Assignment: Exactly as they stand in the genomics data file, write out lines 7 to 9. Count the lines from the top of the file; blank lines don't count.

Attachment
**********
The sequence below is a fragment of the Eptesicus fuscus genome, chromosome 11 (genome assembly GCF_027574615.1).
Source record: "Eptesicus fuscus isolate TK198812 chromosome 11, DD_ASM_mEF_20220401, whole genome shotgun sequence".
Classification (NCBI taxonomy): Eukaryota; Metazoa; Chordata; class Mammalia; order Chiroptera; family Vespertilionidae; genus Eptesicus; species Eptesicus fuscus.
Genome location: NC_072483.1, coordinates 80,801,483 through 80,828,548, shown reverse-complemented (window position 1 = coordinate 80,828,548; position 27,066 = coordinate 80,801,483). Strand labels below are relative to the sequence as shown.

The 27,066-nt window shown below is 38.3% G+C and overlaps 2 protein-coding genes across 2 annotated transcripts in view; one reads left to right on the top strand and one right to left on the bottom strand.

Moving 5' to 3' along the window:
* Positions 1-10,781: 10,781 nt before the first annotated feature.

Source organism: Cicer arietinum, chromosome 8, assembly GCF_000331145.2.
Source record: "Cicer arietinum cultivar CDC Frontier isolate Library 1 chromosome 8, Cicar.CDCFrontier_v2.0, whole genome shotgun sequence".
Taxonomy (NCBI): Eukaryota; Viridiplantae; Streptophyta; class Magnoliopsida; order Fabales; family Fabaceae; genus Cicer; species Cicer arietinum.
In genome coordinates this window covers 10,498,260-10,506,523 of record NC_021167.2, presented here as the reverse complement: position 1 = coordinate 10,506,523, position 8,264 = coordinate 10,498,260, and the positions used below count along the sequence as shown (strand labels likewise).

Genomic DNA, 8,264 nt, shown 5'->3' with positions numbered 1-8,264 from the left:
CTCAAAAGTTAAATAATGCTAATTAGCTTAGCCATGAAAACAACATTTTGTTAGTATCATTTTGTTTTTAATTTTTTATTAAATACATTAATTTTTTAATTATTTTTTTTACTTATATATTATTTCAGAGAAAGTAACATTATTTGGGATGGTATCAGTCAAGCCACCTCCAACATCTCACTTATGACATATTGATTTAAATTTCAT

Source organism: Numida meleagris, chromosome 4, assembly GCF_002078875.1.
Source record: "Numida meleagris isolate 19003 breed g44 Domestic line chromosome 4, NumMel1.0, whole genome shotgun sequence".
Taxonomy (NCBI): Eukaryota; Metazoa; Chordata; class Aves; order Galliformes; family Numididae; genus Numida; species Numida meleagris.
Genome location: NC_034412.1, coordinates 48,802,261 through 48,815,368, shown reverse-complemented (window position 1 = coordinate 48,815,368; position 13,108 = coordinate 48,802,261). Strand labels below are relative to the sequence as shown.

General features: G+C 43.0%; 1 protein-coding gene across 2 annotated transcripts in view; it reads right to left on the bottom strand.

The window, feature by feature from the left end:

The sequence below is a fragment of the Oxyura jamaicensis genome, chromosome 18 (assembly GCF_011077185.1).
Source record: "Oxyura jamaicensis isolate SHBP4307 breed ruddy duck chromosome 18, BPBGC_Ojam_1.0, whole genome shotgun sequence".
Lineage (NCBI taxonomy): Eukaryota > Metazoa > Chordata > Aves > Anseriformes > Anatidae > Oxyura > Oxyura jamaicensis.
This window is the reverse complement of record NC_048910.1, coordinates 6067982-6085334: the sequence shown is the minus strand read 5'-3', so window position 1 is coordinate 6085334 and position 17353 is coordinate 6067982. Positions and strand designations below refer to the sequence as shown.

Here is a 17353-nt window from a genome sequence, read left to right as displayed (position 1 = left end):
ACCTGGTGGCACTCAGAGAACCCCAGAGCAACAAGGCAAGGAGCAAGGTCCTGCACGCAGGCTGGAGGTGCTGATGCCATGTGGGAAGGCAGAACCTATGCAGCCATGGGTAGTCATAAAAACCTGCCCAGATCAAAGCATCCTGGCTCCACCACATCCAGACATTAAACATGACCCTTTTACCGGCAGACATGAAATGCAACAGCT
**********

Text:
* Positions 1-10,781: 10,781 nt before the first annotated feature.

Source organism: Cicer arietinum, chromosome 8, assembly GCF_000331145.2.
Source record: "Cicer arietinum cultivar CDC Frontier isolate Library 1 chromosome 8, Cicar.CDCFrontier_v2.0, whole genome shotgun sequence".